What a tragedy it would be if Democrats made good on their threat and decided DACA was so important that they must shut down the federal government over it.
Kurt Schlichter writes: What a tragedy it would be if Democrats made good on their threat and decided DACA was so important that they must shut down the federal government over it. Please don’t! Why, I’d be heartbroken if the government did less and a bunch of foreigners didn’t get rewarded for ignoring our laws. I think this is just the right hill for the Democrats to choose to fight to the death on, and I encourage them to do so. Throw us right in that briar patch, because you are smart and savvy and there’s no way a big dummy like Trump could beat you and make you look like fools.
You remember DACA? It’s an acronym that stands for “That Thing Democrats Want To Use To Fill The Voter Rolls With Foreigners And GOP Donors Want To Use To Get More Serfs To Work For Peanuts While Actual Americans Get Shafted And Called ‘Racist’ If They Dare Complain.” The Democrats desperately want DACA because you Normal people have let them down and voted for your own interests rather than in the way Nancy Pelosi instructed you. Bad, bad electorate! You definitely need to be replaced.
The GOP wants it because its big money donors want it because you actual Americans demand to be treated with respect by your employers and, well, paying Americans what they’re worth is bad for business. And the Senate GOP Sissy Caucus of sanctimonious twits wants it because it gives them a chance to pose and preen and pretend to have the moral high ground over those wicked evil bad bad bad Republicans who want to do what actual Republican voters want done instead of being guided by the eccentric moral compass that Jeff Flake keeps inside himself right next to his head.
The “Schumerhole” controversy arose because Donald Trump indicated that giving Big Amnesty everything it wanted, and in return allowing him to totally alienate his base, was a bad deal. Read the rest of this entry »
Obama: Rule of Law, Due Process, Constitutional Fidelity, and Separation of Powers ‘Sets Our Country Back’Posted: June 23, 2016
President Obama said Thursday that the Supreme Court’s 4-4 decision that will block his 2014 executive actions on immigration “sets our country back,” and is “heartbreaking” for the millions of illegal immigrants still in the country.
“Today’s decision is frustrating to those who seek to grow our economy and bring a rationality to our immigration system, and to allow people to come out of the shadows,” he said at the White House.
The 4-4 tie left in place a lower court ruling that found against Obama’s actions. But Obama cast the ruling as one that showed the Supreme Court was “unable to reach a decision,” and argued that it’s more evidence that the Senate needs to consider his nominee for the high court, Merrick Garland, so that the court cannot deadlock again.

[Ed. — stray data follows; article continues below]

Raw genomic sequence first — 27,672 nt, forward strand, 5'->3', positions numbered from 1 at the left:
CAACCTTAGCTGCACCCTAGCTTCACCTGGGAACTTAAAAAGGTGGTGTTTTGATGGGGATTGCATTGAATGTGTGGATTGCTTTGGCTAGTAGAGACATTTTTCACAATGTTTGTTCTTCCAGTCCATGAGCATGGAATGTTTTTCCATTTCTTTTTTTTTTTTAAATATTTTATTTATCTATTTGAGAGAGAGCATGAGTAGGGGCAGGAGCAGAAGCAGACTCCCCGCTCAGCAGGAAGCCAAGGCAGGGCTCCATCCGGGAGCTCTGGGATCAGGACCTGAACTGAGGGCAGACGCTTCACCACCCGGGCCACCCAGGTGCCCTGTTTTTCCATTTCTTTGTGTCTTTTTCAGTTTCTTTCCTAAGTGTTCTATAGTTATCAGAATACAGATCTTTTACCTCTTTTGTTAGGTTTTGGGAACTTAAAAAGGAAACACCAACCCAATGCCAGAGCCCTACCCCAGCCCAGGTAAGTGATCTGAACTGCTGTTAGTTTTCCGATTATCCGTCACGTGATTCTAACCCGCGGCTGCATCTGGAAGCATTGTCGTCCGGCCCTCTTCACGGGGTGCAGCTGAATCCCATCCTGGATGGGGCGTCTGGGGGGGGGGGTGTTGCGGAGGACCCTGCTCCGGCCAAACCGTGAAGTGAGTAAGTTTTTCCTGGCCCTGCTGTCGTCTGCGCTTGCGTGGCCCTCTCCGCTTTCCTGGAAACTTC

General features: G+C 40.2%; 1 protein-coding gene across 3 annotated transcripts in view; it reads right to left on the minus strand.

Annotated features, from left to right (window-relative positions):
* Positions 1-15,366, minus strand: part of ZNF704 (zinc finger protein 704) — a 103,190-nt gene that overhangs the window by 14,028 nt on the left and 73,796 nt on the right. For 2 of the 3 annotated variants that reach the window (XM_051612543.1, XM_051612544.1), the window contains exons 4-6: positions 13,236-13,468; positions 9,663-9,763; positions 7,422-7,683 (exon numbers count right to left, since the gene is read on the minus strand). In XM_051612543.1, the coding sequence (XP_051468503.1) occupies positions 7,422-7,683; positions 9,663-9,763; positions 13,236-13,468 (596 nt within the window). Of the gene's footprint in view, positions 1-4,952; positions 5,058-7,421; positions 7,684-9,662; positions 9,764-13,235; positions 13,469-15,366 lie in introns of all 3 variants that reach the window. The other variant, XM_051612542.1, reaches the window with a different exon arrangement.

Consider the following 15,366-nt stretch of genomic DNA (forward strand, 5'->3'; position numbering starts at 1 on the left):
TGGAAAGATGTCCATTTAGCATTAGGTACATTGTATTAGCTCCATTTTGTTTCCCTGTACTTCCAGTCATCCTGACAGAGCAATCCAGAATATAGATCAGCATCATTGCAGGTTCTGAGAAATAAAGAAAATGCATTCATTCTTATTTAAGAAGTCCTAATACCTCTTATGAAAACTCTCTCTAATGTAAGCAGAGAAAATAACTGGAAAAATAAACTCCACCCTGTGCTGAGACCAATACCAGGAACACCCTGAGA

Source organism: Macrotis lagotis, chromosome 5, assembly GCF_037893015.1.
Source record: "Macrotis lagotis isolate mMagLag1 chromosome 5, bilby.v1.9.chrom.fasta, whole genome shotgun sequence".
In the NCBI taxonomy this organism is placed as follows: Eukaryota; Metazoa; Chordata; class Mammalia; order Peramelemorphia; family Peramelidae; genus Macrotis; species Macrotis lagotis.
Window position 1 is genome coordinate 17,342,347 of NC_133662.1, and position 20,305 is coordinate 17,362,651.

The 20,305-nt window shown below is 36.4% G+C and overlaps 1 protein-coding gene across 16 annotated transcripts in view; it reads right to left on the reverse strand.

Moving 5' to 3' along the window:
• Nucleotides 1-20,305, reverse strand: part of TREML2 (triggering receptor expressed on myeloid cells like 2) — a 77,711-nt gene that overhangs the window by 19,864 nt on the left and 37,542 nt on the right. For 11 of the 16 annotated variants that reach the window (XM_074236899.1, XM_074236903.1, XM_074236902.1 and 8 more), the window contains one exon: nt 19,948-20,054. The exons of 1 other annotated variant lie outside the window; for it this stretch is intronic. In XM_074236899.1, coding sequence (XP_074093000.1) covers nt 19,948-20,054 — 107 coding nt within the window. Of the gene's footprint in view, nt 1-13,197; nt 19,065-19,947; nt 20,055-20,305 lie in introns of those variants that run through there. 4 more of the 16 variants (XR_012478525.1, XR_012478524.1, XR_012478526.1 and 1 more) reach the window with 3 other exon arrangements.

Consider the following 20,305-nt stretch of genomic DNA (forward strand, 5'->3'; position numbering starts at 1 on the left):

“This is part of the consequence of the Republican failure so far to give a hearing to Mr. Merrick Garland,” Obama said.
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“We cover what we are allowed to cover. And when policy decisions and presidents are inaccessible and don’t take questions from the press on a regular basis, I think they reap what they sow.”
The journalist, who retired in August after a 40-year career, revealed to C-SPAN’s Brian Lamb: “I have seen in the last year Barack Obama really angry twice. Both were off-the-record times. One, profanity-laced where he thought the press was making too much of scandals that he did not think were scandals.” [MP3 audio here.]
She explained, “And I don’t find him apologetic. But I find him willing to stand up to the press and look them in the eye, even though it was off the record and just give us hell.”
“Before I walked out the door on September 10, I was a strong voice for complaining that this particular administration has been more opaque than any I have covered about what the President does in the Oval Office everyday…”
After Lamb wondered if the President had a point, she chided, “We cover what we are allowed to cover. And when policy decisions and presidents are inaccessible and don’t take questions from the press on a regular basis, I think they reap what they sow.”
Despite Obama’s apparent rage against the press, he hasn’t had much to complain about. The Media Research Center documented how journalists covered-up his failures and scandals.
Earlier in the hour-long C-SPAN interview, which aired on Sunday night, but was recorded in October, Compton slammed the “opaque” administration:
ANN COMPTON: Before I walked out the door on September 10, I was a strong voice for complaining that this particular administration has been more opaque than any I have covered about what the President does in the Oval Office everyday. He is far less accessible on photo-ops with meetings. Even some meetings on the record, meeting in the Roosevelt room with financial leaders from, from Wall Street or on issues with environmental groups, or with issues with environmental groups, with public opinion leaders, I think most presidents have been far more forthcoming than the second Obama term, in terms of what the President is doing every day and we almost never get photo-ops.